Presented by Dr Andrew Gritt at Bromley House on Wednesday 15th June 2016, 2pm – 3pm. Doors open at 1.45pm.
There is arguably no other nineteenth century novel that continues to influence public opinion to the extent that Dickens’ Oliver Twist does. Indeed, the tale of Oliver is frequently used as a convenient shorthand for the ‘evils’ of the workhouse system. Dickens continues to shape perceptions of nineteenth century poverty and workhouses, helped to a considerable extent by the numerous screen adaptations of Oliver Twist in the twentieth century, some of which will be used to illustrate this talk.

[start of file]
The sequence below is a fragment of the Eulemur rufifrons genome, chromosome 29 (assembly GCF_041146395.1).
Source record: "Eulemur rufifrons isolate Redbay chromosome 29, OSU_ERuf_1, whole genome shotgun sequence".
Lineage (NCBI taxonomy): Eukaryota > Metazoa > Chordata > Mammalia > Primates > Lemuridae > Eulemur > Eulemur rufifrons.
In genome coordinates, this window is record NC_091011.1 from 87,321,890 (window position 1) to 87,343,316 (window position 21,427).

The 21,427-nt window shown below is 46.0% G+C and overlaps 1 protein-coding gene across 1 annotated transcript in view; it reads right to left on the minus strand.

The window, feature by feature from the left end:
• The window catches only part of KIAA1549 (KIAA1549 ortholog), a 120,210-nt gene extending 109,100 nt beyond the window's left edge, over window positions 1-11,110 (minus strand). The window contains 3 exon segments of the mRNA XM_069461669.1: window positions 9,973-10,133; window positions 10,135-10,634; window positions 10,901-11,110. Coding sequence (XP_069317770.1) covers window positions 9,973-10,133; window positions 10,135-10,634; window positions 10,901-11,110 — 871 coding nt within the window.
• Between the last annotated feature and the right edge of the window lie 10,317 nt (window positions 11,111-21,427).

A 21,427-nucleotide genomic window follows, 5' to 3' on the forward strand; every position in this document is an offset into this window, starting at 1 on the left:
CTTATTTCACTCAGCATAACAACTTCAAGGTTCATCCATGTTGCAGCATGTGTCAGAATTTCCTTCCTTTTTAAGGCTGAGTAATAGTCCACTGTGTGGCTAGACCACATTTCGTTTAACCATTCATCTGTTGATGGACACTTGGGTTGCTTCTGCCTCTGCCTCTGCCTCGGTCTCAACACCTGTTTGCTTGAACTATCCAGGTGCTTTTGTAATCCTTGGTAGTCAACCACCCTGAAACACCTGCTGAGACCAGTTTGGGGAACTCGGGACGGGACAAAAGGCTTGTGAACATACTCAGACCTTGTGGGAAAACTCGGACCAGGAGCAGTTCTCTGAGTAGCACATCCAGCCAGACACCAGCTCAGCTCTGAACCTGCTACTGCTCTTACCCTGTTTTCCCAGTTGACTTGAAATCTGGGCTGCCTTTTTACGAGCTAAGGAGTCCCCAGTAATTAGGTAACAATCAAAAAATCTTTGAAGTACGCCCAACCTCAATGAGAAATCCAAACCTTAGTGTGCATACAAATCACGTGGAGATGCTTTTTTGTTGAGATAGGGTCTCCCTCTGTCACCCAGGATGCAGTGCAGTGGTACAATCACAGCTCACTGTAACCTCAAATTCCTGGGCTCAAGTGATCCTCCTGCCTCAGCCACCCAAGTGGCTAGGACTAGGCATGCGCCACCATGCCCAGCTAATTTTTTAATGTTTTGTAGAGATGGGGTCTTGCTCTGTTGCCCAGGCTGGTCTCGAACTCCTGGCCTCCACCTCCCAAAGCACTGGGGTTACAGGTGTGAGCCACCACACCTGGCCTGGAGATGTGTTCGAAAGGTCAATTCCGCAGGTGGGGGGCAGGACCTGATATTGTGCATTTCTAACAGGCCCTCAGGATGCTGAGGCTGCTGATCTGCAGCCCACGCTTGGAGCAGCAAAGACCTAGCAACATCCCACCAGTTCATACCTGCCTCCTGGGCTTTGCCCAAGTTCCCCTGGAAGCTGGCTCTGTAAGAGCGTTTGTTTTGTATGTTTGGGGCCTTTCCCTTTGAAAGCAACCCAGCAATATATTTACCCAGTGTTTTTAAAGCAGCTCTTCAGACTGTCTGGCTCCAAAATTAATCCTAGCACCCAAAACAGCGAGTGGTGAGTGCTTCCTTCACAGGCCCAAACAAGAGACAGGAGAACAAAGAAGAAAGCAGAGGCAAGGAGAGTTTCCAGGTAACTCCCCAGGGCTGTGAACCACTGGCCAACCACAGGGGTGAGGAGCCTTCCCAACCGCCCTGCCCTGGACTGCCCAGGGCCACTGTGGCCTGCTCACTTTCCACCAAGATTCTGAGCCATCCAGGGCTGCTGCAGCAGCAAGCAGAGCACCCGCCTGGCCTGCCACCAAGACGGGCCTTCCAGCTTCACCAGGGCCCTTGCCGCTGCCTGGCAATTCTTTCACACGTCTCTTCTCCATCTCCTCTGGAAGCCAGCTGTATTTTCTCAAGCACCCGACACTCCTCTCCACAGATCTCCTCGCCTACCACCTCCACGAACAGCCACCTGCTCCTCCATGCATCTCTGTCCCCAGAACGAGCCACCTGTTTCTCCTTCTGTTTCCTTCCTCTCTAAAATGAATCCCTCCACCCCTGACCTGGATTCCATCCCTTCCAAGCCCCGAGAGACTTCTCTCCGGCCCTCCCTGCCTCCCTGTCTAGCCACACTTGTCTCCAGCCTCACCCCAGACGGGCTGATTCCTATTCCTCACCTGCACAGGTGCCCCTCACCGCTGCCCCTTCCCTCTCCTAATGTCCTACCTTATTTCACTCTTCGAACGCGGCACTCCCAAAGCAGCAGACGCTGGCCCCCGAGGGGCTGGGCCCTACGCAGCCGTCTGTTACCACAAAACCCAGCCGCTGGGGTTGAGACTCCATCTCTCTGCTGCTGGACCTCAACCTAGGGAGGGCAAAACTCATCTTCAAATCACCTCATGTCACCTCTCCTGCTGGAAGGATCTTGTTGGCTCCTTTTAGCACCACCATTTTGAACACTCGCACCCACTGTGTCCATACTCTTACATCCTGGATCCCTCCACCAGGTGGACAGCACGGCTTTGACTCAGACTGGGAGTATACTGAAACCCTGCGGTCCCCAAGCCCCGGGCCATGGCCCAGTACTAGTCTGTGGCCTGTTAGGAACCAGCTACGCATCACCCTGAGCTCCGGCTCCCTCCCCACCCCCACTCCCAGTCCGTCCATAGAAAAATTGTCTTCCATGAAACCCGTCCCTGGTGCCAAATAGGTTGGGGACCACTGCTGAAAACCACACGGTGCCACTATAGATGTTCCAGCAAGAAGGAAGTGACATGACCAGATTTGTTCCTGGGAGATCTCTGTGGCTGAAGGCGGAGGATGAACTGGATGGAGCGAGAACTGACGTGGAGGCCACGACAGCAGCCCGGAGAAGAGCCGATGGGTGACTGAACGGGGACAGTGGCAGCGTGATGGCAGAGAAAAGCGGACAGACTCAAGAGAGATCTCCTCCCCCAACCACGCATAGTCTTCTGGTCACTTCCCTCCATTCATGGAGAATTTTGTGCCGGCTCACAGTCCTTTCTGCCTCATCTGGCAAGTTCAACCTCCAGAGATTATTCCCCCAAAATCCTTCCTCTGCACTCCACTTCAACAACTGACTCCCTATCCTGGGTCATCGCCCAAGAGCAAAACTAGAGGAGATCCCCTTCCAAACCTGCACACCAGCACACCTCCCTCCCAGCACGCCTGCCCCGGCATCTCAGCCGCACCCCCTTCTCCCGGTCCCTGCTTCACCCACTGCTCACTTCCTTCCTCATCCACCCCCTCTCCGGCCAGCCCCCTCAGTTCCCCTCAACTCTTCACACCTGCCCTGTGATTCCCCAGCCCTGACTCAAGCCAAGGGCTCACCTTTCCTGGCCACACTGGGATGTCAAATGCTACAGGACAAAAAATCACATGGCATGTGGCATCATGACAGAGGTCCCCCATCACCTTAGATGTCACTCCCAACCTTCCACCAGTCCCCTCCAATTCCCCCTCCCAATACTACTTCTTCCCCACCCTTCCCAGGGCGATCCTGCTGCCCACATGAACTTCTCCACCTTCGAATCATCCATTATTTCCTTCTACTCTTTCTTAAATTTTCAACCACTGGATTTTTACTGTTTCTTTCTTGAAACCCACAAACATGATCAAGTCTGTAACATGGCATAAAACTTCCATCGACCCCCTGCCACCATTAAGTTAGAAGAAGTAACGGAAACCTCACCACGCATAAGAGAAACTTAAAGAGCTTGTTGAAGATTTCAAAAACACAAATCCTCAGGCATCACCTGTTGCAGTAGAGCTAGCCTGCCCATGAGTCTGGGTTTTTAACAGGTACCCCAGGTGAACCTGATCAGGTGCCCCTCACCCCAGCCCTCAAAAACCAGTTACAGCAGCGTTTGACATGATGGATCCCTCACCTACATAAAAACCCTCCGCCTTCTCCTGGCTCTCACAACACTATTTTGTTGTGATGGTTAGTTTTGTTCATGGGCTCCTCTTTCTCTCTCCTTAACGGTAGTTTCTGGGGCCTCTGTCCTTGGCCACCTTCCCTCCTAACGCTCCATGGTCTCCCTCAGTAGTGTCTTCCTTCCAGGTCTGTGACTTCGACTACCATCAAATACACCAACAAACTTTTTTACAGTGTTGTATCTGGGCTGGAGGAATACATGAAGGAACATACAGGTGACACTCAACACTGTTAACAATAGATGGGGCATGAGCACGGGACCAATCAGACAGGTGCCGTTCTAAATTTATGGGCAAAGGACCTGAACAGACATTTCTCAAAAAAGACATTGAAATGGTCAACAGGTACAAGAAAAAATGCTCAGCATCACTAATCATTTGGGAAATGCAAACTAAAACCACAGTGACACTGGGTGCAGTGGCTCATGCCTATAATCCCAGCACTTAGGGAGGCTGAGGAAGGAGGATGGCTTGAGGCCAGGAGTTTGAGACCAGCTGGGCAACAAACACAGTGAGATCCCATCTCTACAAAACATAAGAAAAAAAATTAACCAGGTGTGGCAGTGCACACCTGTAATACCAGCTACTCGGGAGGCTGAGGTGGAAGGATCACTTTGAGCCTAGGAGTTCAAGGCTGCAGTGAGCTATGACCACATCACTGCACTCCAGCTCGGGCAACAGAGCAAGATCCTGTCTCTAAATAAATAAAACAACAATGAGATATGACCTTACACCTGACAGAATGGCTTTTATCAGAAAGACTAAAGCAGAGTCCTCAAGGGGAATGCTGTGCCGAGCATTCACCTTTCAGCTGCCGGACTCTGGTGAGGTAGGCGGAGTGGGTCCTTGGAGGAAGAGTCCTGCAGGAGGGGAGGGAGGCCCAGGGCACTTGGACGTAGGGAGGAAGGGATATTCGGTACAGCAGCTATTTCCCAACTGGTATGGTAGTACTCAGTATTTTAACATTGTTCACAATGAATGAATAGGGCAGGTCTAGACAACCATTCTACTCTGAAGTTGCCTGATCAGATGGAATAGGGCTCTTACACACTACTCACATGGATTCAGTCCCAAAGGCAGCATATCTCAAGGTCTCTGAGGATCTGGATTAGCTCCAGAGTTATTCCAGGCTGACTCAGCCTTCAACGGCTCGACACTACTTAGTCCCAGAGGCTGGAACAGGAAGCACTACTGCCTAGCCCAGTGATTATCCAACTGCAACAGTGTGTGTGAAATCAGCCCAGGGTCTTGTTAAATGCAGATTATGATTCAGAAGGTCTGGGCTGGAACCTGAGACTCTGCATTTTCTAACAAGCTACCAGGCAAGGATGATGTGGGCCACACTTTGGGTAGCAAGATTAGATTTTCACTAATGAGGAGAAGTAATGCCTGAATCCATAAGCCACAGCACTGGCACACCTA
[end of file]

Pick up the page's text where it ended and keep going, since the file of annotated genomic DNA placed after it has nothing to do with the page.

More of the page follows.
Dr Andy Gritt joined Nottingham Trent University in 2014 and he has published widely on agriculture, industrialisation, poverty and welfare, landscape and population history.
Bromley House Members £3.00, visitors £4.00. Booking essential via 0115 9473134, enquiries@bromleyhouse. org or by calling into the library. Booking opens for library members on Saturday 20th February 2016 and for visitors on Saturday 5th March 2016.